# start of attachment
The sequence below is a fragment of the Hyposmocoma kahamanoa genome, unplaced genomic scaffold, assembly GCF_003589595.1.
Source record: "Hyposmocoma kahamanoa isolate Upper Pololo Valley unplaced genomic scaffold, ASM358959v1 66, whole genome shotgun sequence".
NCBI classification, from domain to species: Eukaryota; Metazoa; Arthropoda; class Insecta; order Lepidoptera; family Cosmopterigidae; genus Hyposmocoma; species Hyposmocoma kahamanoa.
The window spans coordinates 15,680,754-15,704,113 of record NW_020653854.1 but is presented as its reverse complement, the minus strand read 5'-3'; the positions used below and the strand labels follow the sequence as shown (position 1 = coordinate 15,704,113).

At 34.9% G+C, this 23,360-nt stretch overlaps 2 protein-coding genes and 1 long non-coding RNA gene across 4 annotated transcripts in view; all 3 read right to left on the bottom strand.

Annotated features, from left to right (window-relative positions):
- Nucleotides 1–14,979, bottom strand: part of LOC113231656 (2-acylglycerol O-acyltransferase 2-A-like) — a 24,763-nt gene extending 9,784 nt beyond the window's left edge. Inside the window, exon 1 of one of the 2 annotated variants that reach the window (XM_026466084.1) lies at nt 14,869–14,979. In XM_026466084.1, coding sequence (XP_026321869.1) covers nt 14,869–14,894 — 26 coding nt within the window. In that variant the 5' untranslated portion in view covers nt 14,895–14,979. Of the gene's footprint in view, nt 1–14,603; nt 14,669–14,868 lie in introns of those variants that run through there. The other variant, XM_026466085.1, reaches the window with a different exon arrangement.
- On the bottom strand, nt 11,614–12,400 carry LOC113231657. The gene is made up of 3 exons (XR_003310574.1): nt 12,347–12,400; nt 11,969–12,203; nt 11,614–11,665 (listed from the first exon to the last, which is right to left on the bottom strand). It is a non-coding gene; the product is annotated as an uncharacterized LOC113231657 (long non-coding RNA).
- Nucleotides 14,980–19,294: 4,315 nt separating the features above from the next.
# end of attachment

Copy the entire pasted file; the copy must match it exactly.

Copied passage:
The sequence below is a fragment of the Hyposmocoma kahamanoa genome, unplaced genomic scaffold, assembly GCF_003589595.1.
Source record: "Hyposmocoma kahamanoa isolate Upper Pololo Valley unplaced genomic scaffold, ASM358959v1 66, whole genome shotgun sequence".
NCBI classification, from domain to species: Eukaryota; Metazoa; Arthropoda; class Insecta; order Lepidoptera; family Cosmopterigidae; genus Hyposmocoma; species Hyposmocoma kahamanoa.
The window spans coordinates 15,680,754-15,704,113 of record NW_020653854.1 but is presented as its reverse complement, the minus strand read 5'-3'; the positions used below and the strand labels follow the sequence as shown (position 1 = coordinate 15,704,113).

At 34.9% G+C, this 23,360-nt stretch overlaps 2 protein-coding genes and 1 long non-coding RNA gene across 4 annotated transcripts in view; all 3 read right to left on the bottom strand.

Annotated features, from left to right (window-relative positions):
- Nucleotides 1–14,979, bottom strand: part of LOC113231656 (2-acylglycerol O-acyltransferase 2-A-like) — a 24,763-nt gene extending 9,784 nt beyond the window's left edge. Inside the window, exon 1 of one of the 2 annotated variants that reach the window (XM_026466084.1) lies at nt 14,869–14,979. In XM_026466084.1, coding sequence (XP_026321869.1) covers nt 14,869–14,894 — 26 coding nt within the window. In that variant the 5' untranslated portion in view covers nt 14,895–14,979. Of the gene's footprint in view, nt 1–14,603; nt 14,669–14,868 lie in introns of those variants that run through there. The other variant, XM_026466085.1, reaches the window with a different exon arrangement.
- On the bottom strand, nt 11,614–12,400 carry LOC113231657. The gene is made up of 3 exons (XR_003310574.1): nt 12,347–12,400; nt 11,969–12,203; nt 11,614–11,665 (listed from the first exon to the last, which is right to left on the bottom strand). It is a non-coding gene; the product is annotated as an uncharacterized LOC113231657 (long non-coding RNA).
- Nucleotides 14,980–19,294: 4,315 nt separating the features above from the next.